• national governments and trade unions support the policy of “safe management” of asbestos; there are no laws or efforts to control the dumping of asbestos-containing construction debris;
  • no credible efforts to quantify the incidence of asbestos mortality have been made in Russia, Kazakhstan or Ukraine; exposure to asbestos products and high levels of airborne asbestos are endangering the health of women and children throughout the EECCA.

Substantial amounts of Russia's annual production of 400,000 tonnes of asbestos are exported to 35 countries said Ms. Speranskaya. Between 2001 and 2005, Indonesia's imports of Russian asbestos more than doubled.7 In her presentation “Asbestos in Indonesia,” speaker Yuyun Ismawati, from Indonesia Toxic-Free Network, explained that the confusion which persists over asbestos in Indonesia has created a climate in which the use of asbestos is flourishing. According to Indonesian sources, in the decade from 1999 to 2008, asbestos imports rose from 30,000 to 103,000 tonnes. In view of the lack of clarity regarding the government's asbestos policy, industry stakeholders have a free rein in promoting sales of asbestos-containing products, even though safer asbestos-free alternatives exist.8 The vast majority of asbestos imported to Indonesia is used in the production of asbestos-cement roofing materials destined for lower income housing. One hundred and ten thousand Indonesians are employed at 26 facilities processing chrysotile asbestos. Under Ministry of Health regulations, the industrial threshold limit value (TLV) of asbestos is 5 fibers/cc; under Ministry of Manpower guidelines the TLV is 2 fibers/cc. Such discrepancies are typical of the lack of cohesiveness amongst the various regulatory agencies including the Ministries of: Trade, Environment, Health and Manpower. Concluding her presentation, Ms. Ismawati called on the government to prioritize occupational and public health rather than short-term economic gains.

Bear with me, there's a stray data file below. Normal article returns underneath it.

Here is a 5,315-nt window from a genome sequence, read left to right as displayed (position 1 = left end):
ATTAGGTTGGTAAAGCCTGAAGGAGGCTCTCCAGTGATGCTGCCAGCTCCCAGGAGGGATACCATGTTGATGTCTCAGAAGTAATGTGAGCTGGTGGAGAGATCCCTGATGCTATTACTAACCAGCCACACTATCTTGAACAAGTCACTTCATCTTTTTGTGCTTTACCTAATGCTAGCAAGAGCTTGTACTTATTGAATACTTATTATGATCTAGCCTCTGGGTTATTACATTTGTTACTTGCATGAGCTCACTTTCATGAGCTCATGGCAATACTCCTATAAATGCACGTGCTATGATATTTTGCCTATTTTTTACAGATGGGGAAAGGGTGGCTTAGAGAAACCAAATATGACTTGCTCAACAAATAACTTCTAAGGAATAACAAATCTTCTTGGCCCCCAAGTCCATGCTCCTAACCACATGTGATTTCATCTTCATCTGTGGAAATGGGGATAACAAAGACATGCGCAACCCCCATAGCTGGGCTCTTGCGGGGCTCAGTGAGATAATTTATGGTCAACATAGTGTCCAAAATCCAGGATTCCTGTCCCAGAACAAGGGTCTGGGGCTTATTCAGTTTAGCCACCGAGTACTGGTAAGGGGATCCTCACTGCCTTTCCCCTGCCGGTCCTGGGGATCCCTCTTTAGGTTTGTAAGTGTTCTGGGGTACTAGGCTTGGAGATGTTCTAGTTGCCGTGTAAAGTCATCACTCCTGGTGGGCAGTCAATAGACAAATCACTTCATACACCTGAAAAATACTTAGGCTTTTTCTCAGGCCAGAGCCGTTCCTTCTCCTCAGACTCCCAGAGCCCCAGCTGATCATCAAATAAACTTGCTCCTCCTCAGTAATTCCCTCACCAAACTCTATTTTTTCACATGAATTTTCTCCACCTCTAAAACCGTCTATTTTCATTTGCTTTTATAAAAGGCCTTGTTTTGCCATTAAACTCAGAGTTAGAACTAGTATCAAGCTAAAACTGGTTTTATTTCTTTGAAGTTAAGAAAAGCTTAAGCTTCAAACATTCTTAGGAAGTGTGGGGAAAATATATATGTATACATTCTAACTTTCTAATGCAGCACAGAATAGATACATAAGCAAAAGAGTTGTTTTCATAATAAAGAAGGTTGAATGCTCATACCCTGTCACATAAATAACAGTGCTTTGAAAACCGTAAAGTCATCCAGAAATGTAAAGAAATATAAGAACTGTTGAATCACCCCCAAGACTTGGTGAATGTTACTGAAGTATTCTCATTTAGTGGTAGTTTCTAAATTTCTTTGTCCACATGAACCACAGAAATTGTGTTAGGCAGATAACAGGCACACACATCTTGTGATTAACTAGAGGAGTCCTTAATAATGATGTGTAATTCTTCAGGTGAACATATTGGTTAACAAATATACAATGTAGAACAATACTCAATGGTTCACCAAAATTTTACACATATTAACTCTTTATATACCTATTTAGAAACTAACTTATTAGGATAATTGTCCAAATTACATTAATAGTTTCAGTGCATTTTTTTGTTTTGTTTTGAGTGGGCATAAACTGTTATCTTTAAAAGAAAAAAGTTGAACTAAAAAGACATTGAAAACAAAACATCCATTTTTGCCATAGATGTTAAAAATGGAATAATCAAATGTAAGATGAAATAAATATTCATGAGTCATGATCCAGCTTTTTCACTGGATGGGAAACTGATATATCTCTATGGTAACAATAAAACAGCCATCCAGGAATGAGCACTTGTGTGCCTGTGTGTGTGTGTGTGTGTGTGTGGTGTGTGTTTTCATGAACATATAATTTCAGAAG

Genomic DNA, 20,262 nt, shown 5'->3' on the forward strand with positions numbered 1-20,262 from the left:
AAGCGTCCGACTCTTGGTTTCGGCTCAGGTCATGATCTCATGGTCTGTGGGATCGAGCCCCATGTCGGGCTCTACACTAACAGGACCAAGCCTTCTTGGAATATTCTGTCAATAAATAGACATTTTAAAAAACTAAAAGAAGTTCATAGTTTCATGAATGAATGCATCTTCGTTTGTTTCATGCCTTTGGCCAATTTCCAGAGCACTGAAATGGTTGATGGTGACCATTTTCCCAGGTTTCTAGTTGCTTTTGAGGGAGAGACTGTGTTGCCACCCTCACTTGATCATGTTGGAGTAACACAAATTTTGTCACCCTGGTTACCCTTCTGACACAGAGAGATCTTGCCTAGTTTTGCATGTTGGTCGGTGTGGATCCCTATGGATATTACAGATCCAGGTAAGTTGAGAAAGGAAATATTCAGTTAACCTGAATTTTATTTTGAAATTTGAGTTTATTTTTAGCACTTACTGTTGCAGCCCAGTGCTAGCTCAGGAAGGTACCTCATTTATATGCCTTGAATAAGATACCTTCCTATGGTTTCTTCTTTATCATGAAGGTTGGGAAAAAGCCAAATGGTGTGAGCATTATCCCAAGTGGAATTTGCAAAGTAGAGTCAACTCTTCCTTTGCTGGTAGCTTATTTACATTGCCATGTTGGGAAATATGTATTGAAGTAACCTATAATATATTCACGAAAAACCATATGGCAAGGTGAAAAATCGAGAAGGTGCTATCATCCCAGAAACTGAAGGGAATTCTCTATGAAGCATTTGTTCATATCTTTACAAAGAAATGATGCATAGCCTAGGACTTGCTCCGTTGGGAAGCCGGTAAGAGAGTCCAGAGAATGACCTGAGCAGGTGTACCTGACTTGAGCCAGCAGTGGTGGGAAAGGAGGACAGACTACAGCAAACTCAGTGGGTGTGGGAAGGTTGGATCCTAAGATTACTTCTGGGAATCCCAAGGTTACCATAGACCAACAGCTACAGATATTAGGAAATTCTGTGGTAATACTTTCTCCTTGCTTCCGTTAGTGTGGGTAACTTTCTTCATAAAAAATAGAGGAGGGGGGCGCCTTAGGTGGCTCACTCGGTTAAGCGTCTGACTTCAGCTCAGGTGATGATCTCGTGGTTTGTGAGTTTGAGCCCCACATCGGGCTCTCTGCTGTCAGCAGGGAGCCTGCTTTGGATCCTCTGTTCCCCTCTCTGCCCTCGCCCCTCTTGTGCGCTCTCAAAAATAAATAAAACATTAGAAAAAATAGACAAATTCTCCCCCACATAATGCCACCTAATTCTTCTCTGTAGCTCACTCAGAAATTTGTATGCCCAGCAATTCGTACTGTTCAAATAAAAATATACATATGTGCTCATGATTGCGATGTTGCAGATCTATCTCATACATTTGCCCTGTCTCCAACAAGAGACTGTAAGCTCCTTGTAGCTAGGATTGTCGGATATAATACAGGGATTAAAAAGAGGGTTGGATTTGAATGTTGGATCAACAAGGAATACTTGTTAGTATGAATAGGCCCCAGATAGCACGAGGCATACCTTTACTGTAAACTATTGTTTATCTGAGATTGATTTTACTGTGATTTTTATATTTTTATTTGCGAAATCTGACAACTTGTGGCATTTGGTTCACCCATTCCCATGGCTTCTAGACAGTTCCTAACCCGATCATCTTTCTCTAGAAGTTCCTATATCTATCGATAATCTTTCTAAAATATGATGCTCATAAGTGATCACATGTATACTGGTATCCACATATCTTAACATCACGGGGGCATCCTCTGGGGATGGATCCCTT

From the presentations concerning the EECCA and Indonesia, there can be little doubt about the huge social costs which will be paid by populations for the widespread and uncontrolled use of asbestos. The socio-economic costs of asbestos in Germany, which was discussed by Dr. Markus Mattenklott of the Institute for Occupational Safety and Health of the German Social Accident Insurance, have been huge. Official estimates of the impact asbestos has had include the following:

  • up till 2008, there were 60,000 cases of occupationally-caused asbestos-related disease in Germany; another 60,000 are anticipated;
  • from 1987-2008, the total cost of occupationally-caused asbestos-related disease in Germany was U.S. $5,840,000,000, 83% of which was for pensions;